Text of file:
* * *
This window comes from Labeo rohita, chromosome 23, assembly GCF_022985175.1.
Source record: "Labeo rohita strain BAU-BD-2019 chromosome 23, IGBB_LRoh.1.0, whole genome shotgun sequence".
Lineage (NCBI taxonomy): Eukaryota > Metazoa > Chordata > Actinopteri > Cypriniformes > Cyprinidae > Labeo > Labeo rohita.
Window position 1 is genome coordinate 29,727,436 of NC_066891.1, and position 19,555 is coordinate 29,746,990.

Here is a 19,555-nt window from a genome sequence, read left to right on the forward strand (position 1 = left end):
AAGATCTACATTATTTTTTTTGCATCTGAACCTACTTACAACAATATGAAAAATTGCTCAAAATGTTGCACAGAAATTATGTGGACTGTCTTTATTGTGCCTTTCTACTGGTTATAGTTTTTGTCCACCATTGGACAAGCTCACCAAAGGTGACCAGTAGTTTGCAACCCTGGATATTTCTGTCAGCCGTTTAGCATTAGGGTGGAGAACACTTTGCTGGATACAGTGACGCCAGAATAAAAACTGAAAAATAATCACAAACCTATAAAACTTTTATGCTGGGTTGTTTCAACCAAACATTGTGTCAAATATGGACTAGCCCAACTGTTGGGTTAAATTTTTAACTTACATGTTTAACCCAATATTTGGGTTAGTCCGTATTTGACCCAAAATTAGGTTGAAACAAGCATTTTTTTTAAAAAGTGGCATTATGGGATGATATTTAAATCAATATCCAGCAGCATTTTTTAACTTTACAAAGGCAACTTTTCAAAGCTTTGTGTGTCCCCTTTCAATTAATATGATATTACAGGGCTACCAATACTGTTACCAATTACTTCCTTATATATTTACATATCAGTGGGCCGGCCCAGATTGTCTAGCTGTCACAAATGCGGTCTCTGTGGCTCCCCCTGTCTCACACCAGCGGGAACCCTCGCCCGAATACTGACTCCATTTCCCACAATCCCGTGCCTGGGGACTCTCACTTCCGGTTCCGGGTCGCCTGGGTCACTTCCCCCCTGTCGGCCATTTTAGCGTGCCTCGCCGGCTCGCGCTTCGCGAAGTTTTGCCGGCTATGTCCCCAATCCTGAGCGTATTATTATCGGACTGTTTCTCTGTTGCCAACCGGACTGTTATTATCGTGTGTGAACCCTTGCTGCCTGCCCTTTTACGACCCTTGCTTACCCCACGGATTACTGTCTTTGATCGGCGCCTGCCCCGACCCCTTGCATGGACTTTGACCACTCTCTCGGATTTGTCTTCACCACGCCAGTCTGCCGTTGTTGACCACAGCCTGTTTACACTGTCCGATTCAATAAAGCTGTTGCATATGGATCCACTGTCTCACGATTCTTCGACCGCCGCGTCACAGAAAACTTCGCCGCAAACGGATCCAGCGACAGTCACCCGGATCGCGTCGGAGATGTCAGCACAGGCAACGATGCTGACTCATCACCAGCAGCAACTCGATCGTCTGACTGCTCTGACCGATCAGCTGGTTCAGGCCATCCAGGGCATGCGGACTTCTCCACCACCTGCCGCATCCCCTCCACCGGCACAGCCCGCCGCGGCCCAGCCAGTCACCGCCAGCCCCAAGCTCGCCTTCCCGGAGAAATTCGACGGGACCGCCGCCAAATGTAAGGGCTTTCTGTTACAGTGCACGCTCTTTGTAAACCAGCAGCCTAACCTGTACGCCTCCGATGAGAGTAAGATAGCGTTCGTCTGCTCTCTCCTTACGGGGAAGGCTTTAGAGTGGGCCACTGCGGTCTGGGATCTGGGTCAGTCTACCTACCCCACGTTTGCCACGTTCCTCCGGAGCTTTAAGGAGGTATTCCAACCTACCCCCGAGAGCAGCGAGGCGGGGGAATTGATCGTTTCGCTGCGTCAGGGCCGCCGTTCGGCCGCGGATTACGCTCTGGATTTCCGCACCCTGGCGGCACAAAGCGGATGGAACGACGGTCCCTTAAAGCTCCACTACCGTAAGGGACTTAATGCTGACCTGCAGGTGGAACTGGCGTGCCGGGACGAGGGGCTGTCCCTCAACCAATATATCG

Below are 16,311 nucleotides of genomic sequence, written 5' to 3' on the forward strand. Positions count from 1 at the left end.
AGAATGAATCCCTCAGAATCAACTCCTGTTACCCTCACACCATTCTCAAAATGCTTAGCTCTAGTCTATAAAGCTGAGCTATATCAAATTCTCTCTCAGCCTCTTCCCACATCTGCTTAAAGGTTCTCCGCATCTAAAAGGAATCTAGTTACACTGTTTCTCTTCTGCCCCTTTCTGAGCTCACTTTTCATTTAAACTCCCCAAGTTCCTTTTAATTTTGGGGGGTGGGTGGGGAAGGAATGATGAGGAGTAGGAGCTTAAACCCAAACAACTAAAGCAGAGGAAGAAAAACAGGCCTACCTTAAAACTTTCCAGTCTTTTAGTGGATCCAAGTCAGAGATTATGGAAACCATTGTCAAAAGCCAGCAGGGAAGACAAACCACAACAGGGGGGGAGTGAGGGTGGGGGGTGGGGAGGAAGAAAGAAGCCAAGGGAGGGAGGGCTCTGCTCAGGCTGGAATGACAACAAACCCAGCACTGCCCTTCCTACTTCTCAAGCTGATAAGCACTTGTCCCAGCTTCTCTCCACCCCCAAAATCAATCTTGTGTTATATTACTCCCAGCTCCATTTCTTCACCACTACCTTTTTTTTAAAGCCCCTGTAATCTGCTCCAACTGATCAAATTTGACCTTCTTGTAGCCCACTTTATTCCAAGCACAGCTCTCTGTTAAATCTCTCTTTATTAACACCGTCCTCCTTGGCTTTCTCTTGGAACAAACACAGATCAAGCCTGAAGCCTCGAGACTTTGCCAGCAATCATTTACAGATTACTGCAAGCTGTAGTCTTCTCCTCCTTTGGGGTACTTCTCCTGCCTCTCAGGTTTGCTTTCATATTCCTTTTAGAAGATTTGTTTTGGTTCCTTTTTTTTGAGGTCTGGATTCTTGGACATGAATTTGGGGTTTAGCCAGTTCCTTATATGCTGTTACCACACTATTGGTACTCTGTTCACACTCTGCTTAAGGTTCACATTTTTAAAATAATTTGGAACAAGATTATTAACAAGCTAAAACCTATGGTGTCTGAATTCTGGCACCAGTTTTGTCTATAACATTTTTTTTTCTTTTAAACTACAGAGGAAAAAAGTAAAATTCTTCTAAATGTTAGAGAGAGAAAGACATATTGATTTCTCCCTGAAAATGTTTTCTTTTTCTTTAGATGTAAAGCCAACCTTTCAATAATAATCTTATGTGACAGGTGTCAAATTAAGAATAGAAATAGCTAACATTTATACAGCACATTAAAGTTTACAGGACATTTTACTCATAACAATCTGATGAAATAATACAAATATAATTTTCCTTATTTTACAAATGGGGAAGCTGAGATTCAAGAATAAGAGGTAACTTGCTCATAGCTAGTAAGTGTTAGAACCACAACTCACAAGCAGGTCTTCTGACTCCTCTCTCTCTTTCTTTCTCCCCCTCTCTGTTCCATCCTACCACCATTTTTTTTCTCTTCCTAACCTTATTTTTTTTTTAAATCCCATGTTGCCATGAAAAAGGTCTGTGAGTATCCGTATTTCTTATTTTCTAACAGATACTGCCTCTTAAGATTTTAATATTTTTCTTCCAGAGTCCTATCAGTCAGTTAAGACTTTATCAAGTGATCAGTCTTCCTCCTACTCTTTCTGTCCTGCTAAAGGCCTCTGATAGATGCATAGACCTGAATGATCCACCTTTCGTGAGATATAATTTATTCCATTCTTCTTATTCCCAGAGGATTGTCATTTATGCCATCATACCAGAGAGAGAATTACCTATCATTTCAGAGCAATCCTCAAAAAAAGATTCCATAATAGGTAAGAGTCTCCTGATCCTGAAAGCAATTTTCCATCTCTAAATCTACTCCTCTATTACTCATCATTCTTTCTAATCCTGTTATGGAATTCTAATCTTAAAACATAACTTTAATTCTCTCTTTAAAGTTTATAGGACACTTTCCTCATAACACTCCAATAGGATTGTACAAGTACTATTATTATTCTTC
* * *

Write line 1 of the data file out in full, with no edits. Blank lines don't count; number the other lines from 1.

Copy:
This window comes from Labeo rohita, chromosome 23, assembly GCF_022985175.1.